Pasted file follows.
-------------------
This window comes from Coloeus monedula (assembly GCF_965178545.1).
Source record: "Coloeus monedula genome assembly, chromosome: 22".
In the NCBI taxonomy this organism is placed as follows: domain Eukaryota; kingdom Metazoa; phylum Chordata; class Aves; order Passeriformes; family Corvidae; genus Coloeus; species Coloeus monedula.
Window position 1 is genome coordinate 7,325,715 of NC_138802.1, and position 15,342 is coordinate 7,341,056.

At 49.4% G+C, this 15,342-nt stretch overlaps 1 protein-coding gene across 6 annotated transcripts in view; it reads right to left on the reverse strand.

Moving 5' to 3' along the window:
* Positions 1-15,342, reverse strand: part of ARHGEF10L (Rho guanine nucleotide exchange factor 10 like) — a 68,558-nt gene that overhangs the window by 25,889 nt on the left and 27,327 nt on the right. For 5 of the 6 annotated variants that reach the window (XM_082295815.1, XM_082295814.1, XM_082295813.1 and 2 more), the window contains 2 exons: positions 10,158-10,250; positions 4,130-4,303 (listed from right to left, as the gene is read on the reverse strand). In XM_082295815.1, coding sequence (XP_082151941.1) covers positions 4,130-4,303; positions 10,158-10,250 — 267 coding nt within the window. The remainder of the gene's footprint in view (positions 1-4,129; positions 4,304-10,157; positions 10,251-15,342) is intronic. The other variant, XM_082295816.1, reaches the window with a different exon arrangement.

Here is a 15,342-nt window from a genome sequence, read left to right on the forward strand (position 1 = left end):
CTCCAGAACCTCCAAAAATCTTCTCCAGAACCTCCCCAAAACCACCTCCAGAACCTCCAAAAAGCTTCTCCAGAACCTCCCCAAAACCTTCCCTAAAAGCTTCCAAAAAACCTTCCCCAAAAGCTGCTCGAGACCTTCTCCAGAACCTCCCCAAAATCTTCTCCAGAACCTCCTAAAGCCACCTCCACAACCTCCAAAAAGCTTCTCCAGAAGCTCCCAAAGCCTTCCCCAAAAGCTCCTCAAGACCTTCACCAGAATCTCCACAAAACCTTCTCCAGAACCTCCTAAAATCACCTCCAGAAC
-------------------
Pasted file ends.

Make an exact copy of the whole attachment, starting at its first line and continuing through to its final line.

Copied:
This window comes from Coloeus monedula (assembly GCF_965178545.1).
Source record: "Coloeus monedula genome assembly, chromosome: 22".
In the NCBI taxonomy this organism is placed as follows: domain Eukaryota; kingdom Metazoa; phylum Chordata; class Aves; order Passeriformes; family Corvidae; genus Coloeus; species Coloeus monedula.
Window position 1 is genome coordinate 7,325,715 of NC_138802.1, and position 15,342 is coordinate 7,341,056.

At 49.4% G+C, this 15,342-nt stretch overlaps 1 protein-coding gene across 6 annotated transcripts in view; it reads right to left on the reverse strand.

Moving 5' to 3' along the window:
* Positions 1-15,342, reverse strand: part of ARHGEF10L (Rho guanine nucleotide exchange factor 10 like) — a 68,558-nt gene that overhangs the window by 25,889 nt on the left and 27,327 nt on the right. For 5 of the 6 annotated variants that reach the window (XM_082295815.1, XM_082295814.1, XM_082295813.1 and 2 more), the window contains 2 exons: positions 10,158-10,250; positions 4,130-4,303 (listed from right to left, as the gene is read on the reverse strand). In XM_082295815.1, coding sequence (XP_082151941.1) covers positions 4,130-4,303; positions 10,158-10,250 — 267 coding nt within the window. The remainder of the gene's footprint in view (positions 1-4,129; positions 4,304-10,157; positions 10,251-15,342) is intronic. The other variant, XM_082295816.1, reaches the window with a different exon arrangement.

Here is a 15,342-nt window from a genome sequence, read left to right on the forward strand (position 1 = left end):
CTCCAGAACCTCCAAAAATCTTCTCCAGAACCTCCCCAAAACCACCTCCAGAACCTCCAAAAAGCTTCTCCAGAACCTCCCCAAAACCTTCCCTAAAAGCTTCCAAAAAACCTTCCCCAAAAGCTGCTCGAGACCTTCTCCAGAACCTCCCCAAAATCTTCTCCAGAACCTCCTAAAGCCACCTCCACAACCTCCAAAAAGCTTCTCCAGAAGCTCCCAAAGCCTTCCCCAAAAGCTCCTCAAGACCTTCACCAGAATCTCCACAAAACCTTCTCCAGAACCTCCTAAAATCACCTCCAGAAC